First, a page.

Whole-exome sequencing reveals two de novo variants in the RBM20 gene in two Chinese patients with left ventricular non-compaction cardiomyopathy.
ABSTRACT: Importance:Pathogenic variants in the RBM20 gene are associated with aggressive dilated cardiomyopathy (DCM). Recently, RBM20 was found to be associated with left ventricular non-compaction cardiomyopathy (LVNC). Thus far, only five families with LVNC have been reported to carry variants in RBM20. It remains unknown whether the variants in RBM20 associated with DCM can also cause LVNC. Objective:To elucidate the causative RBM20 variant in two unrelated patients with both LVNC and DCM, and to identify the clinical characteristics associated with variants in RBM20. Methods:Trio whole-exome sequencing (WES) was performed. Variants were filtered and classified in accordance with the guidelines of the American College of Medical Genetics and Genomics (ACMG). Results:We identified two distinct de novo variants in RBM20 (one per patient) in these two patients with LVNC. Both variants have been reported in patients with DCM, without the LVNC phenotype. Patient 1 was an 11-year-old girl who had DCM, LVNC, and heart failure; the ratio of noncompacted-to-compacted myocardium was 2.7:1. A de novo heterozygous variant c.1907G>A (p.Arg636His) in exon 9 was identified in this patient. Patient 2 was a 13-year-old boy who had clinical phenotypes identical to those of Patient 1; the ratio of noncompacted-to-compacted myocardium was 3.2:1 in this patient. WES revealed a de novo heterozygous variant c.1909A>G (p.Ser637Gly) in exon 9. Both variants were previously characterized as pathogenic, and our study classified them as pathogenic variants based on the ACMG guidelines. Interpretation:We found that two patients with LVNC had variants in RBM20. Our results extended the clinical spectrum of the two RBM20 variants and illustrated that the same variant in RBM20 can cause DCM, with or without the LVNC phenotype.
Project description:BACKGROUND:Left ventricular noncompaction (LVNC) is a genetically and phenotypically heterogeneous disease and, although increasingly recognized in clinical practice, there is a lack of widely accepted diagnostic criteria. We sought to identify novel genetic causes of LVNC and describe genotype-phenotype correlations. METHODS AND RESULTS:A total of 190 patients from 174 families with left ventricular hypertrabeculation (LVHT) or LVNC were referred for cardiac magnetic resonance and whole-exome sequencing. A total of 425 control individuals were included to identify variants of interest (VOIs). We found an excess of 138 VOIs in 102 (59%) unrelated patients in 54 previously identified LVNC or other known cardiomyopathy genes. VOIs were found in 68 of 90 probands with LVNC and 34 of 84 probands with LVHT (76% and 40%, respectively; P<0.001). We identified 0, 1, and ?2 VOIs in 72, 74, and 28 probands, respectively. We found increasing number of VOIs in a patient strongly correlated with several markers of disease severity, including ratio of noncompacted to compacted myocardium (P<0.001) and left ventricular ejection fraction (P=0.01). The presence of sarcomeric gene mutations was associated with increased occurrence of late gadolinium enhancement (P=0.004). CONCLUSIONS:LVHT and LVNC likely represent a continuum of genotypic disease with differences in severity and variable phenotype explained, in part, by the number of VOIs and whether mutations are present in sarcomeric or nonsarcomeric genes. Presence of VOIs is common in patients with LVHT. Our findings expand the current clinical and genetic diagnostic approaches for patients with LVHT and LVNC.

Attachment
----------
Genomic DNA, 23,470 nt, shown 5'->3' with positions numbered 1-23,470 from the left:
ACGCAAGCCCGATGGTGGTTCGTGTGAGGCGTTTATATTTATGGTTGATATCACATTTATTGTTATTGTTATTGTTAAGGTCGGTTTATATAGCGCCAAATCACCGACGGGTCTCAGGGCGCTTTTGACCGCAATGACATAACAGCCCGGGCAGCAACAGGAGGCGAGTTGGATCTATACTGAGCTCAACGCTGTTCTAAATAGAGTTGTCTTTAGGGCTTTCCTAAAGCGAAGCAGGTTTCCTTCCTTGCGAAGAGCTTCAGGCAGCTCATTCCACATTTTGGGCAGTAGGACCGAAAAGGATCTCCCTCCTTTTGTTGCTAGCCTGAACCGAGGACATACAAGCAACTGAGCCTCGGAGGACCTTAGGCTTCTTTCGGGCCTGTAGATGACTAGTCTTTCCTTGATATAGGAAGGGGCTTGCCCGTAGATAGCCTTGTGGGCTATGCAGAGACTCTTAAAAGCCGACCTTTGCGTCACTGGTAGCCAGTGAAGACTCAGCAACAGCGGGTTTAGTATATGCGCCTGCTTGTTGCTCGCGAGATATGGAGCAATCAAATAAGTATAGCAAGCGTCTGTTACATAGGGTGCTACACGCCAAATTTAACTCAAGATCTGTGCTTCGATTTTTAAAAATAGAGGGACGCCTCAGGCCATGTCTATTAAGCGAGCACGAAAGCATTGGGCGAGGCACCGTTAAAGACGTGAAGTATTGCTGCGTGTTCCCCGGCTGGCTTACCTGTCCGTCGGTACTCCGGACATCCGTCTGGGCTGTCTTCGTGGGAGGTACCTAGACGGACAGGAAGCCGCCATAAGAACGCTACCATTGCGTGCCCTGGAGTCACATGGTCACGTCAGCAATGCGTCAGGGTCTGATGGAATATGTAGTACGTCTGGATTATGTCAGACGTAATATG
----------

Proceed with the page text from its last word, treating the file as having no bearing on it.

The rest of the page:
Project description:Left ventricular (LV) systolic dysfunction is the most frequent initial presentation of patient with LV noncompaction (NC). Our objectives were to evaluate myocardial contraction properties in patients with LVNC and the relationship of non-compacted segments with the degree of global and regional systolic deformation.We included 50 LVNC with an echocardiography and speckle imaging calculation of peak longitudinal strain (PLS). Each of the 16 LV myocardial segments was defined as NC (ratio NC/compacted layer > 2), borderline (NC/C 0-2) and compacted (NC/C = 0). Basal, median and apical strain values were calculated as the average of segmental strain values. For comparison a group of 50 patients with dilated cardiomyopathy (DCM) underwent the same measurements.There was no statistical difference between the 2 groups for any conventional LV systolic parameters. A characteristic deformation pattern was observed in LVNC with higher strain values in the LV apical segments (- 12.8 ± 5.9 vs - 10.7 ± 5.7) and an apical-basal ratio (1.52 ± 0.73 vs 1.12 ± 0.42; p < 0.001). There was no correlation between LV function and the degree of NC. Among 726 segments, compacta thickness was thinner in NC vs C segments (6.4 ± 1.4 vs 7.7 ± 1.8 mm; p < 0.05). There was no difference in WMS but regional strain values were significantly higher in NC compared to C segments (- 13.1 ± 6.1 vs - 10.2 ± 6.3; p < 0.05).Compared to DCM, LVNC presented with relatively preserved apical deformation as compared to basal segments. Lower regional deformation values in compacted segments confirm the concept that LVNC is a phenotypic marker of an underlying diffuse cardiomyopathy involving both C and NC myocardium.